Jean Depelley in The Kirby Collector #66 was the first to publish this theory by piecing the time gap and all of the supporting facts to further the Kirby claim of his art story coming before Ditko. Some other notable facts Depelley brings up are as follows:
On the original art of the Fantastic Four Meet Spider-Man in The Fantastic Four Annual #1, if it was the other way around and Kirby did in fact swipe Ditko and this art came second in line, we would see panel reorganization, production notes, paste ups, which are simply not there. Furthermore, one of the best observations by Depelley was for him to think as an artist and to compare panel by panel. In doing so, he discovered Kirby’s art was more simple and less detailed, while Ditko’s art added detail to the same panels in Amazing Spider-man #1. When details are added to art panels, logic dictates this would be the later work, or in this case Ditko’s swipe of Kirby. In addition, Kirby was king at this time, not only was he the highest paid freelance artist of the era, it would be highly unlikely for Lee to ask Kirby to recreate the scene by Ditko. It is also highly unlikely at this time to do a recreated story within a few months apart in publication. It's even more highly unlikely if not nearly impossible to have Kirby take a 2 page story and expand it into 6 pages, essentially working backwards. Thus, Depelley and other historians have concluded with what we know today, this original 6 page story by Kirby came first in line and was later swiped by Ditko for Amazing Spider-man #1. Now let's discuss some of those other historians, articles and even the auction world taking notice of Kirby's art coming first...
First up, The Metabunker, love the site and the name! The Metabunker is an interesting blogger site that's been around for at least two decades, perhaps longer and their featured the article (left), which first suggested this theory of Kirby having a bigger influence on Spider-Man art and story layouts back in 2002, later blogged in 2007. This suggested that Ditko's art even in Amazing Fantasy #15 for Spider-Man's origin story looked to be based on Kirby layouts. For our subject story it also adds the same for Amazing Spider-Man #1 suggesting Kirby layouts before Ditko pencils. This theory made Ditko fans irate to the point that Metabunker publisher did another blog a week later in 2007 to address this topic where Kirby and Ditko fans could give their own views.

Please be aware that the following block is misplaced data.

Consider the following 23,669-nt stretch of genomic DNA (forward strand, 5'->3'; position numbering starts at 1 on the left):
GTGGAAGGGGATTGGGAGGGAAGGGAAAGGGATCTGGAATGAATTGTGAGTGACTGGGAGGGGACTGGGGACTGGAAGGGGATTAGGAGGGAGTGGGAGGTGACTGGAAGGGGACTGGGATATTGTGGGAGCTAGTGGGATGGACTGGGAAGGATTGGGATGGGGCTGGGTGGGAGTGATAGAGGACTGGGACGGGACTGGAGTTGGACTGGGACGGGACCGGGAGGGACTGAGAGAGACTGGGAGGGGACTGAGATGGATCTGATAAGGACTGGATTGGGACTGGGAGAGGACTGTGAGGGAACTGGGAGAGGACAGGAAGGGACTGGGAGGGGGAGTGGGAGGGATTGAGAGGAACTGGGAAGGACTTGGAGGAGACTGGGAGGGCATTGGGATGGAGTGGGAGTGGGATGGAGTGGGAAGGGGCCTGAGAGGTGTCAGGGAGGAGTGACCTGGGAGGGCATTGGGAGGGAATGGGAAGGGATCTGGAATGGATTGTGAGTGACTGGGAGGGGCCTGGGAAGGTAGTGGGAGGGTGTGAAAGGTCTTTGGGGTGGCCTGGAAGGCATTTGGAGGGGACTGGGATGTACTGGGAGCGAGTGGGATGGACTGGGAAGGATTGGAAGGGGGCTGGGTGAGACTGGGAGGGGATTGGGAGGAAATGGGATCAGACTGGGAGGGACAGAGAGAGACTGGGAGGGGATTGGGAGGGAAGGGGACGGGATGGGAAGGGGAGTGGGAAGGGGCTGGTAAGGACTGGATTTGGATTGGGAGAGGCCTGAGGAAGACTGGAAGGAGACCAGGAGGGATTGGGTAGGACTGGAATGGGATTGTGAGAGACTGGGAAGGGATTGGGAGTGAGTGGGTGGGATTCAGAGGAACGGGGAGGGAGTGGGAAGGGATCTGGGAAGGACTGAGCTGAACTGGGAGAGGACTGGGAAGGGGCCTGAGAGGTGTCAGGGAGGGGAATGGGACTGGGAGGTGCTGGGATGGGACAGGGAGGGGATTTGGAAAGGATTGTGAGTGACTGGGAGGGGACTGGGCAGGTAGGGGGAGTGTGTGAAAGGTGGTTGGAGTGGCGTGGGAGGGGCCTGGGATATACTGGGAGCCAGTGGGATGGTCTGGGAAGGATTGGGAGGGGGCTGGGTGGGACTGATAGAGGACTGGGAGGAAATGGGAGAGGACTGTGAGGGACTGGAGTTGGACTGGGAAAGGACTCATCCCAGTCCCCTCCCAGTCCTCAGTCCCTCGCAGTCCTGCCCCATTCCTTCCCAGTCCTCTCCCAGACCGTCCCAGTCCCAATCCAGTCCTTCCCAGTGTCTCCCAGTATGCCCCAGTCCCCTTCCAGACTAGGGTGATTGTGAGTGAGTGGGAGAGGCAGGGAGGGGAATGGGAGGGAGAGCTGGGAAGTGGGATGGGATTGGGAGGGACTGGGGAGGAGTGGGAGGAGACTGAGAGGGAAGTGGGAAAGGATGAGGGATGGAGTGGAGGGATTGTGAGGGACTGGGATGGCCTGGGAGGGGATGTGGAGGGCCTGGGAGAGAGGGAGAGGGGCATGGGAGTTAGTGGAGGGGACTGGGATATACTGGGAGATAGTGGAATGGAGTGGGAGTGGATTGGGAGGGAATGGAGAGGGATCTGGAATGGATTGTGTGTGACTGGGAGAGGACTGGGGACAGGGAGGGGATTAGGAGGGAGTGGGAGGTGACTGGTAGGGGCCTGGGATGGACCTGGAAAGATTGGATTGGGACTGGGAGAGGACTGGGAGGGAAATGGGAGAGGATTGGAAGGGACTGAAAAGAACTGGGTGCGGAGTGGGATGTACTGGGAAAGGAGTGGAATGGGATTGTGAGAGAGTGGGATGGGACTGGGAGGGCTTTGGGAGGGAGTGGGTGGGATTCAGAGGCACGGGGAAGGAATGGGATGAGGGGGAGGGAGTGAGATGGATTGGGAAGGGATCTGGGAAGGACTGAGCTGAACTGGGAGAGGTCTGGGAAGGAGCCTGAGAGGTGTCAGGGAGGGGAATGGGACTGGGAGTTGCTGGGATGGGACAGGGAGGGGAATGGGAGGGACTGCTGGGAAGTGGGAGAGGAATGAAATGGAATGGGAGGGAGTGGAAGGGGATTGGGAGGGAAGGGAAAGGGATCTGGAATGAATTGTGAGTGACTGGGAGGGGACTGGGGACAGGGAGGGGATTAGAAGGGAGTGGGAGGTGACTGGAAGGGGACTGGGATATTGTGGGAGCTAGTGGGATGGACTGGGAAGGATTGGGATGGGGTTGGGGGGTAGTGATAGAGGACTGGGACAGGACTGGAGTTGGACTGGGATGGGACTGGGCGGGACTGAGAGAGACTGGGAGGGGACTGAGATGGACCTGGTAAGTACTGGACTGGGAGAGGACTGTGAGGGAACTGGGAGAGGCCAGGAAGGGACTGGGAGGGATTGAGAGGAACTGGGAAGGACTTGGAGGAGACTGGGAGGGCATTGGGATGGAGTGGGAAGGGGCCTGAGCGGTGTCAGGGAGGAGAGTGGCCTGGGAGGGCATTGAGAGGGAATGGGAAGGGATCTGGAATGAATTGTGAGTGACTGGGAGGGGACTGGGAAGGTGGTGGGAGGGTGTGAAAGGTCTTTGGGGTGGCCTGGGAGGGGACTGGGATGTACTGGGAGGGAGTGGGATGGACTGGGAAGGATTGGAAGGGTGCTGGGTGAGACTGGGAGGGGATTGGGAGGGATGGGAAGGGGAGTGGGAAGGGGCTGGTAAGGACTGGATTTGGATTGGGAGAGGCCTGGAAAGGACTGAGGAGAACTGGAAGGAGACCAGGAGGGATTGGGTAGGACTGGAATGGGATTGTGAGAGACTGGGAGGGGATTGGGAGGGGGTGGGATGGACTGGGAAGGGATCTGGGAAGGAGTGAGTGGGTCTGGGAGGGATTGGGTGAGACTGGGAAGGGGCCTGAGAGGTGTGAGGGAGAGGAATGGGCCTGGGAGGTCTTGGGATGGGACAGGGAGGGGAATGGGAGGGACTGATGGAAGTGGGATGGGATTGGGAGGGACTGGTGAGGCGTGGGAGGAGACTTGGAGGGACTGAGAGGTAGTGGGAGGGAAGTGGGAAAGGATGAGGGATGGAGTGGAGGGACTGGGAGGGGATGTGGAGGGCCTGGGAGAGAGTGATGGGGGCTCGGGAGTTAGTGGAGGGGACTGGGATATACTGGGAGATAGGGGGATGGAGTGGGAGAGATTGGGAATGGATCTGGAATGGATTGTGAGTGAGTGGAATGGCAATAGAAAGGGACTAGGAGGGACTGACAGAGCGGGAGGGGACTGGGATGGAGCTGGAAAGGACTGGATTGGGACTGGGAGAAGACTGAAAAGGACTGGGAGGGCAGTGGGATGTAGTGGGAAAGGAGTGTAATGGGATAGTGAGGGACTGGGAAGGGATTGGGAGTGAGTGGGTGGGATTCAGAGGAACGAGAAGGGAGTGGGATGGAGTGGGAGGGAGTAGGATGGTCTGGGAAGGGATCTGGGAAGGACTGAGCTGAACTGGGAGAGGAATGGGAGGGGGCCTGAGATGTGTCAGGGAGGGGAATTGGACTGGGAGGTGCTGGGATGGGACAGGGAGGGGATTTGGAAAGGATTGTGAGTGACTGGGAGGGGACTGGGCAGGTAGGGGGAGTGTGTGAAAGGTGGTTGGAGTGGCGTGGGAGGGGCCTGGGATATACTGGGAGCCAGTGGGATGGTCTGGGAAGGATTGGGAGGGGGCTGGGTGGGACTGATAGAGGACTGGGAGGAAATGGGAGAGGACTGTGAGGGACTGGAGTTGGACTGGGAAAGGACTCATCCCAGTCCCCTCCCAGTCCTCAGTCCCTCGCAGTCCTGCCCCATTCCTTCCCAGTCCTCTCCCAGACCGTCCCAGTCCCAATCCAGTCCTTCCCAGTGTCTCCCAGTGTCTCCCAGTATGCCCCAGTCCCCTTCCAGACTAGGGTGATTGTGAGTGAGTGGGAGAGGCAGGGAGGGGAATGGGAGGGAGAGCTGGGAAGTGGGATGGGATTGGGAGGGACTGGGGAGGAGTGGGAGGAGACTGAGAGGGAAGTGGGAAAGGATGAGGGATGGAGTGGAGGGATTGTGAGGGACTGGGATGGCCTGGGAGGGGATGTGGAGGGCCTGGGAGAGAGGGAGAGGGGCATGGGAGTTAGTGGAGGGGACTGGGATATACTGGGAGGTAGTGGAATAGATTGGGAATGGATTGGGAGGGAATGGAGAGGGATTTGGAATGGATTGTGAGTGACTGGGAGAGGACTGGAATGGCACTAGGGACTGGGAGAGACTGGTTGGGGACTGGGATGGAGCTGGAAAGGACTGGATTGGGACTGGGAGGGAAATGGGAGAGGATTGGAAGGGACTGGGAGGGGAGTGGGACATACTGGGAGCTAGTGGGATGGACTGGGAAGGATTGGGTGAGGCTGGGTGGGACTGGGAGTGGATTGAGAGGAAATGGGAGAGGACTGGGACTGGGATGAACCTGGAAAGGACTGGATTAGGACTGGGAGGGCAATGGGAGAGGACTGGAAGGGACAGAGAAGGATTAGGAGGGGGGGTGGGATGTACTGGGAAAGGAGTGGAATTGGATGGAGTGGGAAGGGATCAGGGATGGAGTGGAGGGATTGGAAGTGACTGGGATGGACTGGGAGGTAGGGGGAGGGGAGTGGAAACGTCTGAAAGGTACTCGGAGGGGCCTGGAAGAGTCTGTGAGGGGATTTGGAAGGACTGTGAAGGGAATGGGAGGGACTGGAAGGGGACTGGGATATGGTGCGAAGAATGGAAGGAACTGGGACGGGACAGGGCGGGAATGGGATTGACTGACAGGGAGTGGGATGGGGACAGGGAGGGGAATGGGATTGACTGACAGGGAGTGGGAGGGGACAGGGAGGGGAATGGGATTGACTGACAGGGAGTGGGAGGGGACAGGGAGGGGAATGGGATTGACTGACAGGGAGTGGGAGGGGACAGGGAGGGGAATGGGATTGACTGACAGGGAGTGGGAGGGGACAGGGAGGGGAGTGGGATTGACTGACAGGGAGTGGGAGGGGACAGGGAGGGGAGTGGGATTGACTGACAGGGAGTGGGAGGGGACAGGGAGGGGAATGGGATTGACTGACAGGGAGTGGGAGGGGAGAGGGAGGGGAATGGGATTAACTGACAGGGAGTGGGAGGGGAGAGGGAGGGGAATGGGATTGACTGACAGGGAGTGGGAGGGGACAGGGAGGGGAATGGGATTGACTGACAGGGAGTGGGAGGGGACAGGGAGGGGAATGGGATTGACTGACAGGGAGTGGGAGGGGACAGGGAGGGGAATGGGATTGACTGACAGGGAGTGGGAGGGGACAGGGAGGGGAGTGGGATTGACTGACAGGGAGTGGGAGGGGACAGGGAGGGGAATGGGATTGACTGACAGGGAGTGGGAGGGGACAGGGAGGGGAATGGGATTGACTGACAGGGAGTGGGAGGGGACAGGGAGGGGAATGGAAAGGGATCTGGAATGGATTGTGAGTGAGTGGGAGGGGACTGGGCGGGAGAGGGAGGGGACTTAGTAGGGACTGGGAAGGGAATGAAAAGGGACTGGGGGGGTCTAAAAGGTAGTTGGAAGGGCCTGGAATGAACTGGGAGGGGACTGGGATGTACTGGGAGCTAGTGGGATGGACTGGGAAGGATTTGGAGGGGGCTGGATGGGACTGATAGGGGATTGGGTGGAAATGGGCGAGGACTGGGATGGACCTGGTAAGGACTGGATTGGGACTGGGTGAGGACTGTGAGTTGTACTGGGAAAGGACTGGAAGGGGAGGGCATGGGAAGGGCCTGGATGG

The last person to write before the blog was closed for debate was historian Mark Evanier, who said the following- "Jack did, of course, draw a few pages of a different Spiderman (no hyphen) before the project was assigned to Ditko. A few story elements from that material may have found their way into the published material but since those pages are not available for inspection, any speculation there is highly speculative. And of course, Jack claimed that he was the one who walked in and said, “Hey, let’s do a new character named Spiderman who can walk on walls!” By the way: I think it’s been pretty well proven that when Lee and Ditko cobbled up the story in Amazing Fantasy #15, that comic had not been cancelled and they had every reason to believe Spider-Man would be appearing in it for many issues to come. They had finished the story for #16 and done at least some work on the one for #17 when the publisher decided to ax Amazing Fantasy and those two stories went onto the shelf. They were used in the first two issues of the Amazing Spider-Man comic when it was decided to give the character another try." Evanier wrote this back in 2007, and the key points saying Amazing Fantasy #16 and #17 were worked on and then shelved, which later were used for the first two solo issues of Spider-Man. This again goes in line with Kirby's initial work for Amazing Fantasy #17, which later not only became the cover to Amazing Spider-Man #1, but also that same cover story of Spider-Man meeting The Fantastic Four!